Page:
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Multimedia
To view resources from this training, click ATTACHMENT links Recording coming soon! Event Description Review the increased nutritional needs of pregnancy and lactation. Learn about obstacles to achieving optimal dietary intake during pregnancy and after birth.  Explore the link between worsened mental health and poor or limited dietary intake in mothers and infants. Describe some steps clinicians can take to support people during the perinatal period through the lens of nutrition.    Trainer Nathaniel Johnson, PhD  Dr. Nathaniel Johnson is in his second year as an assistant professor at the University of North Dakota. He received his doctorate only a year and a half ago in Nutrition and Exercise Sciences from NDSU. He has published 14 research papers across a diverse set of journals such as Nutrition and Metabolic Insights, The Journal of Clinical Medicine, and Sensors. He is the founder and organizer of the UND Disability Affinity Network for Employees and is passionate about nutrition, disability, and equity. On a personal note, he loves his family, enjoys sports and competitions of all varieties, and has never met a dog that he doesn’t like.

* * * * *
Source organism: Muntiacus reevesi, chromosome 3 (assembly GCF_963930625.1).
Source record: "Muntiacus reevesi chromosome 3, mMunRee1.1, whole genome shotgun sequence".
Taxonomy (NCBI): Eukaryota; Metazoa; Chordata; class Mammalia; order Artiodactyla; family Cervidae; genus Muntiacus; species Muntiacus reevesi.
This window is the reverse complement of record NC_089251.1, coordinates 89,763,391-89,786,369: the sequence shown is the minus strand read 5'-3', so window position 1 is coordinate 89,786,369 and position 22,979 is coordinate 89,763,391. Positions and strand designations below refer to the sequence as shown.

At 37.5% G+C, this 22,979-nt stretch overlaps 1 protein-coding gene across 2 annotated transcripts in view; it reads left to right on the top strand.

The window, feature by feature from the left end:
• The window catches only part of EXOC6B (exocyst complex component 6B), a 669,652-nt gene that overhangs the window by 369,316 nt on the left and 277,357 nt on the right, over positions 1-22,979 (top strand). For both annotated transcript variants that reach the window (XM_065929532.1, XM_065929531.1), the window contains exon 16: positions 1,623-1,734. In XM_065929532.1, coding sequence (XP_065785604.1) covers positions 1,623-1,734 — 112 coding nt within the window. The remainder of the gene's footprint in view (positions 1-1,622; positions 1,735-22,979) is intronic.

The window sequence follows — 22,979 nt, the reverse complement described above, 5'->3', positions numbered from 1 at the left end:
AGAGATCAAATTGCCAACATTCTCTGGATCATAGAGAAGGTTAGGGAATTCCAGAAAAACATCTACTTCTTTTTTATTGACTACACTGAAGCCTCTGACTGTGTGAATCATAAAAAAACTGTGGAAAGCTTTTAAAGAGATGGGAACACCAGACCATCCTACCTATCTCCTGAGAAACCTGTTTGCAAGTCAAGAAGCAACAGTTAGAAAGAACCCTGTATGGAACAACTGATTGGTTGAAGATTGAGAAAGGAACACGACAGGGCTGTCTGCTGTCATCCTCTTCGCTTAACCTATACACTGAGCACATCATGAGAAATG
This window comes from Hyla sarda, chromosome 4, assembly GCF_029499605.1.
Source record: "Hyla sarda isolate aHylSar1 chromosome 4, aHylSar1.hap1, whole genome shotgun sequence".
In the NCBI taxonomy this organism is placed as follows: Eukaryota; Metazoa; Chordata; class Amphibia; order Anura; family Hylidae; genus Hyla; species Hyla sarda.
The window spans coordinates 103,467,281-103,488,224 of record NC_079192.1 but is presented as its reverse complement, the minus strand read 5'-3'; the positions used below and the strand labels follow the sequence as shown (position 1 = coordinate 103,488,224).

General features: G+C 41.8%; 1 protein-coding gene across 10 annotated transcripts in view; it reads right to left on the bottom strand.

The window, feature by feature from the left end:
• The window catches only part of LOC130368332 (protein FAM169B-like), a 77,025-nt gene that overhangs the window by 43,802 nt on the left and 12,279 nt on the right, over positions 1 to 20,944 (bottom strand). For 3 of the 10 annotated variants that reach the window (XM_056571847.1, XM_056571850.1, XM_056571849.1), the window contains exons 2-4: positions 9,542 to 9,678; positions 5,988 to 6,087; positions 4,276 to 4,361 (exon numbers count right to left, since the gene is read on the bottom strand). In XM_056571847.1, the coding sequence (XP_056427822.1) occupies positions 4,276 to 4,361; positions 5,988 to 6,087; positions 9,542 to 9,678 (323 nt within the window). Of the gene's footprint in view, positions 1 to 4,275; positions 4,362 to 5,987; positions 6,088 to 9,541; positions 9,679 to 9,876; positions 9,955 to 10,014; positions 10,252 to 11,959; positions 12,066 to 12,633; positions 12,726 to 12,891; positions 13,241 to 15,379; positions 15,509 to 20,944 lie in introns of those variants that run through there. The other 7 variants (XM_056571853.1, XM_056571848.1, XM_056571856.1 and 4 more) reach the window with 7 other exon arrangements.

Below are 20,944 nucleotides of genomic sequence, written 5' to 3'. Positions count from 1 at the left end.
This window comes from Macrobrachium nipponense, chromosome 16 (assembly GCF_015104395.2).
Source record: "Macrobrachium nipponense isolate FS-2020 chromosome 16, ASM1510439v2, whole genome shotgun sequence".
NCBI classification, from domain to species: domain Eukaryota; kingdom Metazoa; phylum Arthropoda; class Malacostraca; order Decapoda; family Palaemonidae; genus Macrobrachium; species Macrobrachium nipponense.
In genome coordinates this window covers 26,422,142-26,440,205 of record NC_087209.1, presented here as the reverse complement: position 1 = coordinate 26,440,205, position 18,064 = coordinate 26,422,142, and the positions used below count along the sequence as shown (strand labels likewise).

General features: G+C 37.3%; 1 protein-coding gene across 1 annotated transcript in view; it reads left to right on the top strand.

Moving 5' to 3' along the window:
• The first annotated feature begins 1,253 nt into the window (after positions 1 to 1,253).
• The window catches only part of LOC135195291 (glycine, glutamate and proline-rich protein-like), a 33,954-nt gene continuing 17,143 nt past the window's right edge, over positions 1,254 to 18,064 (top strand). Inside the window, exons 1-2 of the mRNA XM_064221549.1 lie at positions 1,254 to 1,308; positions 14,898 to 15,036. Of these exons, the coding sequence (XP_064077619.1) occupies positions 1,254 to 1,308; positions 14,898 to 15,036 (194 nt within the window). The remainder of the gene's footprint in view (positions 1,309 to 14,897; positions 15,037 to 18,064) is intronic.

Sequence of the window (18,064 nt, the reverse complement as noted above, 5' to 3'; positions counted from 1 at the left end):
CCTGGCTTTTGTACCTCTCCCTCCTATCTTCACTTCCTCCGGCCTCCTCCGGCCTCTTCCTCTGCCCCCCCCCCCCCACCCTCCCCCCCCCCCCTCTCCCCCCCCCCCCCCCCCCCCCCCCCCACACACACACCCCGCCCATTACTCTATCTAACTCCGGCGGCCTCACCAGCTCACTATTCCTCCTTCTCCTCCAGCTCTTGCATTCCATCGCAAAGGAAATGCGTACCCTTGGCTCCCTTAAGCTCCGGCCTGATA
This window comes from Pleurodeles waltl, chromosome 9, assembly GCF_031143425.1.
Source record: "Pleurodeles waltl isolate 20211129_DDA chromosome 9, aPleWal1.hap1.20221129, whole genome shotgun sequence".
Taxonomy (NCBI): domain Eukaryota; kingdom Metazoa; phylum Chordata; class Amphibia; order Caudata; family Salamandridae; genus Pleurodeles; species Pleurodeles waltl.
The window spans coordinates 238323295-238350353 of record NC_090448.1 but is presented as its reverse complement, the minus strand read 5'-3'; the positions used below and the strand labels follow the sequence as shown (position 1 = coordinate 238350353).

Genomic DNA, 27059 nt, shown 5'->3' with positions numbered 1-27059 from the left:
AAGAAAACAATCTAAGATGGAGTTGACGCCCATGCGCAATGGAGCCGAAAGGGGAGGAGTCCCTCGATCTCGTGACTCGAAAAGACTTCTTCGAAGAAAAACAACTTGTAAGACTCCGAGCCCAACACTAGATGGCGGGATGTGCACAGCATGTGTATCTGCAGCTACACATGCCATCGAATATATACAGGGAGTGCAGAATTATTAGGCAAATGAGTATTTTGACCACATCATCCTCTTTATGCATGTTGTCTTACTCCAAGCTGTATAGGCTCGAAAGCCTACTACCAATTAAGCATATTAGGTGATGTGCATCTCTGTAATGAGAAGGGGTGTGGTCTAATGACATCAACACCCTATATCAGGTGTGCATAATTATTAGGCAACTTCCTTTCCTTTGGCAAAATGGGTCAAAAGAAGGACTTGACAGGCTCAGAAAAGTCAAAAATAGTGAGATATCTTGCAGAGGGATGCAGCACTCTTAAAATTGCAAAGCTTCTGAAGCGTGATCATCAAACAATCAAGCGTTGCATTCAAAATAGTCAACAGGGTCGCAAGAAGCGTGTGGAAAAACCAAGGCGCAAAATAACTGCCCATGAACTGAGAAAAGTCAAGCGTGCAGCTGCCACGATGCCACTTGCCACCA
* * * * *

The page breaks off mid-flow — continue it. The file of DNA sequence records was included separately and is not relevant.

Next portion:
Published: May 15, 2024
eNewsletter or Blog
The Great Lakes Current is the e-newsletter of the Great Lakes ATTC, MHTTC, and PTTC. The March 2024 issue spotlights content celebrating Women's History Month and National Social Work Month. It also features updated versions of the Sustainability Planning in Prevention Guidebook and Sustainability Planning in Prevention Toolkit, as well as upcoming trainings focused on provider well-being and culturally responsive services for Middle Eastern and North African (MENA) clients. As always, you will also find links to all scheduled events and trainings hosted by the Great Lakes ATTC, MHTTC, and PTTC! Make sure you're subscribed to our email contact list so you never miss a month of The Great Lakes Current newsletter, and thank you for reading!
Published: March 18, 2024
eNewsletter or Blog
  The Great Lakes Current is the e-newsletter of the Great Lakes ATTC, MHTTC, and PTTC.   The January 2024 issue features the third installment of the Counselor's Corner blog series: Integrating Spirituality and Counseling with African American Clients, information on the Opioid Response Network's 2022-2023 regional summits, and a call for applications for the upcoming HEART (Healing Ethno And Racial Trauma) Training for Behavioral Health Providers Serving Hispanic & Latinx Communities intensive training series. As always, you will also find links to all upcoming events and trainings hosted by the Great Lakes ATTC, MHTTC, and PTTC!   Make sure you're subscribed to our email contact list so you never miss a month of The Great Lakes Current newsletter, and thank you for reading!
Published: January 11, 2024
Multimedia